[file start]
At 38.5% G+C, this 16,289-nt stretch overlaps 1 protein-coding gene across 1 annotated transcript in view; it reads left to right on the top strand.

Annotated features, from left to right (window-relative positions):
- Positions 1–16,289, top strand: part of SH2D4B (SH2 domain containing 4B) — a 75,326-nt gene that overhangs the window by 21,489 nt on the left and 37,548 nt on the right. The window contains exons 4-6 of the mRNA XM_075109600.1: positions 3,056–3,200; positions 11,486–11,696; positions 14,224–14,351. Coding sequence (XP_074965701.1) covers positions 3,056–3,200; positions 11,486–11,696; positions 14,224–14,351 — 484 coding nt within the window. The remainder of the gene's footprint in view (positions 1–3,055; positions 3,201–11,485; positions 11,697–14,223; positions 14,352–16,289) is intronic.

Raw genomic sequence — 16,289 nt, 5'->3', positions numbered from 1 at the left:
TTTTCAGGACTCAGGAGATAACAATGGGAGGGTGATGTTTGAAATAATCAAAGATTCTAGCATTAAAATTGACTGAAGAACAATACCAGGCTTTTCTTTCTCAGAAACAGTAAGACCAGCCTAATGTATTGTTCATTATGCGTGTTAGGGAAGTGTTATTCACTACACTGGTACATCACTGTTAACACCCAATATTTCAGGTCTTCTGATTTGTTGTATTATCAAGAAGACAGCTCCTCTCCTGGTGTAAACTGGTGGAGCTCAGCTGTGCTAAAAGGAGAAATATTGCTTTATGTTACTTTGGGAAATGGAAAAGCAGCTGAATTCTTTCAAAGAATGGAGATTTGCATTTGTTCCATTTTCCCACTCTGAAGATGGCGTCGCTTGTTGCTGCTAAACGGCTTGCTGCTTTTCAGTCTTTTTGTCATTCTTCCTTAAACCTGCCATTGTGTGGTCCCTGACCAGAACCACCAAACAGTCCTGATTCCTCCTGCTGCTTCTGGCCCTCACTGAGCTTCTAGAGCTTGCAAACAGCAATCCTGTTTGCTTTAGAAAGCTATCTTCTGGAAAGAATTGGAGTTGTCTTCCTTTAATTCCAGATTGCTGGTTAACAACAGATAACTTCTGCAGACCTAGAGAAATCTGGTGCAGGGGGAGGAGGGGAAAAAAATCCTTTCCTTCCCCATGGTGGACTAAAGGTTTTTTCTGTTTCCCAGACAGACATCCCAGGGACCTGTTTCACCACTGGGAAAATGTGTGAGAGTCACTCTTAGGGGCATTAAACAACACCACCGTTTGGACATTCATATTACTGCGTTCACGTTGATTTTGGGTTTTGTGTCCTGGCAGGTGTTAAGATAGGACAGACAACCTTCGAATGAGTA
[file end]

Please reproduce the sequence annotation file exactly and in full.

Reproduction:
At 38.5% G+C, this 16,289-nt stretch overlaps 1 protein-coding gene across 1 annotated transcript in view; it reads left to right on the top strand.

Annotated features, from left to right (window-relative positions):
- Positions 1–16,289, top strand: part of SH2D4B (SH2 domain containing 4B) — a 75,326-nt gene that overhangs the window by 21,489 nt on the left and 37,548 nt on the right. The window contains exons 4-6 of the mRNA XM_075109600.1: positions 3,056–3,200; positions 11,486–11,696; positions 14,224–14,351. Coding sequence (XP_074965701.1) covers positions 3,056–3,200; positions 11,486–11,696; positions 14,224–14,351 — 484 coding nt within the window. The remainder of the gene's footprint in view (positions 1–3,055; positions 3,201–11,485; positions 11,697–14,223; positions 14,352–16,289) is intronic.

Raw genomic sequence — 16,289 nt, 5'->3', positions numbered from 1 at the left:
TTTTCAGGACTCAGGAGATAACAATGGGAGGGTGATGTTTGAAATAATCAAAGATTCTAGCATTAAAATTGACTGAAGAACAATACCAGGCTTTTCTTTCTCAGAAACAGTAAGACCAGCCTAATGTATTGTTCATTATGCGTGTTAGGGAAGTGTTATTCACTACACTGGTACATCACTGTTAACACCCAATATTTCAGGTCTTCTGATTTGTTGTATTATCAAGAAGACAGCTCCTCTCCTGGTGTAAACTGGTGGAGCTCAGCTGTGCTAAAAGGAGAAATATTGCTTTATGTTACTTTGGGAAATGGAAAAGCAGCTGAATTCTTTCAAAGAATGGAGATTTGCATTTGTTCCATTTTCCCACTCTGAAGATGGCGTCGCTTGTTGCTGCTAAACGGCTTGCTGCTTTTCAGTCTTTTTGTCATTCTTCCTTAAACCTGCCATTGTGTGGTCCCTGACCAGAACCACCAAACAGTCCTGATTCCTCCTGCTGCTTCTGGCCCTCACTGAGCTTCTAGAGCTTGCAAACAGCAATCCTGTTTGCTTTAGAAAGCTATCTTCTGGAAAGAATTGGAGTTGTCTTCCTTTAATTCCAGATTGCTGGTTAACAACAGATAACTTCTGCAGACCTAGAGAAATCTGGTGCAGGGGGAGGAGGGGAAAAAAATCCTTTCCTTCCCCATGGTGGACTAAAGGTTTTTTCTGTTTCCCAGACAGACATCCCAGGGACCTGTTTCACCACTGGGAAAATGTGTGAGAGTCACTCTTAGGGGCATTAAACAACACCACCGTTTGGACATTCATATTACTGCGTTCACGTTGATTTTGGGTTTTGTGTCCTGGCAGGTGTTAAGATAGGACAGACAACCTTCGAATGAGTA